Most cricket commentators agree that Ishant has lost pace and swing and, with them, the dread he used to inspire in the best batsmen in the world, all in a few months. But Shravan’s pronouncement has to be taken more seriously because he happens to be Ishant’s coach.
India needs Ishant; though he leaks runs in one-dayers, his record in wins is markedly better than in losses. As India fared poorly in yet another ICC event, the Champions Trophy, Ishant’s performance was distressing—three wickets in the first two games, at nearly six runs an over. At this rate, there is serious danger of him being lost to Indian cricket.
Former India allrounder Manoj Prabhakar believes India doesn’t have the right bowling coach. “I would not call Venkatesh Prasad a coach—he’s more of a baggage handler!” he says. While that may sound mean, Prabhakar poses a barrage of relevant questions: “Why’s it that no bowler has grown and learnt more after joining the Indian team? Why’s R.P. Singh bowling worse than ever before? And Praveen Kumar? Where is Sreesanth? He’s won a Test in South Africa, of all places! And Ishant was a gem handed to Prasad, why has he declined?”
Prabhakar, highly regarded by the Delhi bowlers, with whom he’d worked as a bowling coach for a season, has the diagnosis. He says Ishant’s problems are both physiological and psychological—and compounded by Prasad’s influence. “Ishant’s left shoulder is dropping at the time of delivery. It’s causing him to lose pace,” says Prabhakar. “And since Prasad bowled a good leg-cutter, it seems he’s trying to teach it to Ishant, cluttering his mind, affecting his grip and wrist position. That’s why he’s unable to swing the ball now.” All this, says Prabhakar, has made Ishant scared of being hit.
This dread of taking a bit of stick, says Shravan, inevitably alters the mechanics of a bowler’s action. This fear is particularly widespread in T20. “Every bowler must try new skills to get wickets, but in T20, the only skill that’s valued is getting dot balls,” Shravan says. “So the bowler hits the pitch hard to make it difficult for the batsmen to score—but that reduces his ability to swing the ball.”
Unsurprisingly, professional coaches are worried about what Twenty20 cricket and easy money might do to the game. “I think T20 and IPL are very bad for cricket,” Dinesh Lad, coach of the talented Rohit Sharma, says. “I think cricketers doing other stuff—like dance shows on TV—isn’t good. These distractions can’t do you any good. You should focus on cricket alone,” he adds.
These views might seem anachronistic to the fan bred in modern times, but these coaches have spent their lives teaching cricket to children in the hope of creating international players; their opinion must be heeded. “Players don’t practise as much as they did before they became international players—they just don’t have the time!” says Shravan. “And when they do, sponsors use it for promotional programmes or advertisements. The players can’t refuse, because they’re giving them crores of rupees.”
Former captain Bishan Singh Bedi blames the board for nipping talent. “They’re playing so much cricket, and the BCCI should be blamed for trying to flog players towards an early decline. Where’s the time to recover from injuries, or to learn new skills? T20 will destroy all young cricketers in the world.”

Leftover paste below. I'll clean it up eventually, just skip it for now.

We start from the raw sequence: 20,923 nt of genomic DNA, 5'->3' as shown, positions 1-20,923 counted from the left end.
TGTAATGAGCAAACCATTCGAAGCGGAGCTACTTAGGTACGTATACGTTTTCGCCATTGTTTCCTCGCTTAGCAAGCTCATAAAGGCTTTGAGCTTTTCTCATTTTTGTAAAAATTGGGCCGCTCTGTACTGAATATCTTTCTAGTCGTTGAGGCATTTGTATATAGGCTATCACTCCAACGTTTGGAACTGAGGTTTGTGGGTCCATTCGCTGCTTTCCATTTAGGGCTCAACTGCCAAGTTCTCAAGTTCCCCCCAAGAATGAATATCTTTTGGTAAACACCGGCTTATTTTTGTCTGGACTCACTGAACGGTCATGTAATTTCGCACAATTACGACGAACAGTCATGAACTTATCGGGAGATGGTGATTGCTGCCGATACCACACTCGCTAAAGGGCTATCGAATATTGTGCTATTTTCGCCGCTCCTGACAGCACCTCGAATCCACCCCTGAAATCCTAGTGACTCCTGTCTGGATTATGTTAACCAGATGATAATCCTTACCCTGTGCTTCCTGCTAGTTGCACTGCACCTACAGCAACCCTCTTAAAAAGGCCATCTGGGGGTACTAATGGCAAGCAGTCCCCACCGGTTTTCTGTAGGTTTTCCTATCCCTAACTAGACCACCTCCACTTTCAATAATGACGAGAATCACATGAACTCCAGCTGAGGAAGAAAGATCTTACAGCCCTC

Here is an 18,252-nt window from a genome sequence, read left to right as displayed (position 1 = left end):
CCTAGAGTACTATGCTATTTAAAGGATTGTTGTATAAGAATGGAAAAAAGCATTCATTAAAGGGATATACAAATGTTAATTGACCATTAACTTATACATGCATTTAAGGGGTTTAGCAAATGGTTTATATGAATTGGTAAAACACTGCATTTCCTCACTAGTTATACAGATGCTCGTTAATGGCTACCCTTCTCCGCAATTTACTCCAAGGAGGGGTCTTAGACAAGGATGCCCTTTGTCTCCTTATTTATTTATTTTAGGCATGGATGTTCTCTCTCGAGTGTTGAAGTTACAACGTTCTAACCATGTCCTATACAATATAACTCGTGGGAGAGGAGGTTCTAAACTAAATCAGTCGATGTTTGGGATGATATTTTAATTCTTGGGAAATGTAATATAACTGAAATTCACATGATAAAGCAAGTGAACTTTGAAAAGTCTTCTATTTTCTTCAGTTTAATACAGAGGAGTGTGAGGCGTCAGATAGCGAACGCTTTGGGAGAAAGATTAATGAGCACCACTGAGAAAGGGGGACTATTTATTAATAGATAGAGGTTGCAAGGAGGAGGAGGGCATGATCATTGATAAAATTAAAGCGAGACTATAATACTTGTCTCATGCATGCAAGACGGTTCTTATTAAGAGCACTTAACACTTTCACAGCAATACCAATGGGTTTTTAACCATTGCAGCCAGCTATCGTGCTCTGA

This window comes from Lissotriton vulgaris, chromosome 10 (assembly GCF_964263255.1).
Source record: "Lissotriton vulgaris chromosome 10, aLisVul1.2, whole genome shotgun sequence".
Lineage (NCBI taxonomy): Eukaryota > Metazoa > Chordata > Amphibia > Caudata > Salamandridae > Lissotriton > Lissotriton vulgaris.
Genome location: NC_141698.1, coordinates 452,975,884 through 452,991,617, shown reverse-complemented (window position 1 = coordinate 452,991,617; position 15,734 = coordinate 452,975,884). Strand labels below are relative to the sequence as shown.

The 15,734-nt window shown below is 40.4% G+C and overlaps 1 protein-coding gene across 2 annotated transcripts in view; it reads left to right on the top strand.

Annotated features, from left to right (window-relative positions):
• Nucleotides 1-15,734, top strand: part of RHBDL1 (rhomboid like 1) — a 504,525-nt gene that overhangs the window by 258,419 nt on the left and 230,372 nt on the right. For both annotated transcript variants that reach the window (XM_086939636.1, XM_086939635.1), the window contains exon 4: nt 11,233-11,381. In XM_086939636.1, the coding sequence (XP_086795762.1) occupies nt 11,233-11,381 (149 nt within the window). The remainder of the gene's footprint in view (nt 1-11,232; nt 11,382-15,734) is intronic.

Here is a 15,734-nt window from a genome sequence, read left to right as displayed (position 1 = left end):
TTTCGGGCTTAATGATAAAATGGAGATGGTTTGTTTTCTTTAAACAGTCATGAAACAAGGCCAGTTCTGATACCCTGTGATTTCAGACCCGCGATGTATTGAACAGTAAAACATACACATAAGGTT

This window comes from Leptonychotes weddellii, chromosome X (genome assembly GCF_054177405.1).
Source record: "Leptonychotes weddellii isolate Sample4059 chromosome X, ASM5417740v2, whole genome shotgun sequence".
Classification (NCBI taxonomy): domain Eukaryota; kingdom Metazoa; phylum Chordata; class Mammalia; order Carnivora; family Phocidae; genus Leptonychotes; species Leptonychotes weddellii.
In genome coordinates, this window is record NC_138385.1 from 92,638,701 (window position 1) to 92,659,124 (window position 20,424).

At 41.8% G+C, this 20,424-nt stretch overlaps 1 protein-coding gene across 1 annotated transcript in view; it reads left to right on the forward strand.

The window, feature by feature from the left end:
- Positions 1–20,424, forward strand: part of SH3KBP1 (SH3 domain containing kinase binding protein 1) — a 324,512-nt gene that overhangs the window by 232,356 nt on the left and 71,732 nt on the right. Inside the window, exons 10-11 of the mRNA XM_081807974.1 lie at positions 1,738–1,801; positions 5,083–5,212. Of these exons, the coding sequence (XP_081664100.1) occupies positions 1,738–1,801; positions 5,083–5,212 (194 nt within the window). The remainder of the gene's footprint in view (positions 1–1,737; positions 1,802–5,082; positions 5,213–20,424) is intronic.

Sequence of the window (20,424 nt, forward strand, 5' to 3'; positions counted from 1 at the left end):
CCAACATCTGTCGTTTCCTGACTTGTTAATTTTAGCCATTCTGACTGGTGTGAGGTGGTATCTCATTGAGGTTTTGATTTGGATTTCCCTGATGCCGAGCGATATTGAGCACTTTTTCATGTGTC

Fitness, of curse, is Indian cricket’s perennial problem. Bowlers are bowling more than ever before, in Tests, ODIs and now in the T20 leagues, which involve much travel and incredible intensity. Bedi rightly cites Glenn McGrath as a supremely fit cricketer. In his first Test, McGrath bowled 55 overs—and 50 in his last. None of our young pacemen has bowled 50. And despite the focus on young blood, it’s Sachin Tendulkar who’s been central to overseas success in the recent past—like in Australia in early 2008 and in Sri Lanka last month.
Captain M.S. Dhoni’s Midas touch owed a lot of substance to Ishant’s bowling—he’d be loath to lose it. The BCCI might, to preclude that, want to do something it has rarely done before—nurture, protect and rest Indian players, and guide them towards the summit that the aureole of early success often points to.
Thank you to all those who have taken the trouble to read the article and share their thoughts. Out of the arguments made here, there are two that perhaps need answering. So here they go.
1. The first part of the article compares outcomes (relative percentages of population of the religions concerned) irrespective of the process that led to those outcomes - whether immigration, relatively faster population growth or conversions. This was for two reasons. One, to put the figure of 2.3 per cent in "numerical perspective", as the article itself explained. The second reason was that outcomes are ultimately what the crux of debate is about. The rest of the article in any case dealt with process - or conversions in this case, from both a contemporary and historical perspective.
2. Some commenters have tried to cast doubts on the reliability of Census 2001. Those who do this should bear in mind that Census 2001 was conducted by a BJP government. Considering the extreme importance that BJP gives to this issue, it would be reasonable to expect that IF it had perceived a problem with the methodology that was distorting the numbers, it would have fixed it. As the article mentioned, BJP or BJP-supported governments have been in power for 10 of the last 40 years, or about a quarter of the time, and the only reasonable conclusion one can arrive at is that any misreporting of numbers, real or perceived, would be marginal and hence, not of importance.
To all other arguments made, my answer is the following: Please read the article again, with particular focus on the quotations of Vivekananda and Monier Williams, and the history of the missionary efforts in Bengal and their outcome.
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